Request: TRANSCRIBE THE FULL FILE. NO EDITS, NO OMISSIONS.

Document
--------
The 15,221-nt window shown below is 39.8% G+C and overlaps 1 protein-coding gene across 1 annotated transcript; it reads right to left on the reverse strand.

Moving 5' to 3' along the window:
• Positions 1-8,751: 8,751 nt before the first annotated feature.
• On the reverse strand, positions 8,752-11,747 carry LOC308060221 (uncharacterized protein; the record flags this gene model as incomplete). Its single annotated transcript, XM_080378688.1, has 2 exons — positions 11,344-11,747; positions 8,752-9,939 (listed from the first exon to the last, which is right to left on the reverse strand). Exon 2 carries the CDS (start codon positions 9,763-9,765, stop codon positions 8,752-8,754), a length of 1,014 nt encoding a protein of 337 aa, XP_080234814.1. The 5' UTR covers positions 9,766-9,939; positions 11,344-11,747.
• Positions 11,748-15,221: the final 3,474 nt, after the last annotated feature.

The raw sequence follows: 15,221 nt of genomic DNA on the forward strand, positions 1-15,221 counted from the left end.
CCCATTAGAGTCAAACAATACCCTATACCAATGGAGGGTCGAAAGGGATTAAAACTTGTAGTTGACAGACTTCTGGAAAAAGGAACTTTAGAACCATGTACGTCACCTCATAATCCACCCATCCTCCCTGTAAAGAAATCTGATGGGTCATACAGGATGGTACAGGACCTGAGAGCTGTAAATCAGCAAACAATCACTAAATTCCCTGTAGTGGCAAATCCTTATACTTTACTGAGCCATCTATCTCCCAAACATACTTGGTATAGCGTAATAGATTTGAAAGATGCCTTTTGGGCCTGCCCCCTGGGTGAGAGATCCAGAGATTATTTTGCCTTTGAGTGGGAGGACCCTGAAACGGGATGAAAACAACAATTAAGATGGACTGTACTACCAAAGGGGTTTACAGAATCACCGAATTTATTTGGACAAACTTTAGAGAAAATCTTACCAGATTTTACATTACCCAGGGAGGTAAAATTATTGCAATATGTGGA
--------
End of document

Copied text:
The 15,221-nt window shown below is 39.8% G+C and overlaps 1 protein-coding gene across 1 annotated transcript; it reads right to left on the reverse strand.

Moving 5' to 3' along the window:
• Positions 1-8,751: 8,751 nt before the first annotated feature.
• On the reverse strand, positions 8,752-11,747 carry LOC308060221 (uncharacterized protein; the record flags this gene model as incomplete). Its single annotated transcript, XM_080378688.1, has 2 exons — positions 11,344-11,747; positions 8,752-9,939 (listed from the first exon to the last, which is right to left on the reverse strand). Exon 2 carries the CDS (start codon positions 9,763-9,765, stop codon positions 8,752-8,754), a length of 1,014 nt encoding a protein of 337 aa, XP_080234814.1. The 5' UTR covers positions 9,766-9,939; positions 11,344-11,747.
• Positions 11,748-15,221: the final 3,474 nt, after the last annotated feature.

The raw sequence follows: 15,221 nt of genomic DNA on the forward strand, positions 1-15,221 counted from the left end.
CCCATTAGAGTCAAACAATACCCTATACCAATGGAGGGTCGAAAGGGATTAAAACTTGTAGTTGACAGACTTCTGGAAAAAGGAACTTTAGAACCATGTACGTCACCTCATAATCCACCCATCCTCCCTGTAAAGAAATCTGATGGGTCATACAGGATGGTACAGGACCTGAGAGCTGTAAATCAGCAAACAATCACTAAATTCCCTGTAGTGGCAAATCCTTATACTTTACTGAGCCATCTATCTCCCAAACATACTTGGTATAGCGTAATAGATTTGAAAGATGCCTTTTGGGCCTGCCCCCTGGGTGAGAGATCCAGAGATTATTTTGCCTTTGAGTGGGAGGACCCTGAAACGGGATGAAAACAACAATTAAGATGGACTGTACTACCAAAGGGGTTTACAGAATCACCGAATTTATTTGGACAAACTTTAGAGAAAATCTTACCAGATTTTACATTACCCAGGGAGGTAAAATTATTGCAATATGTGGA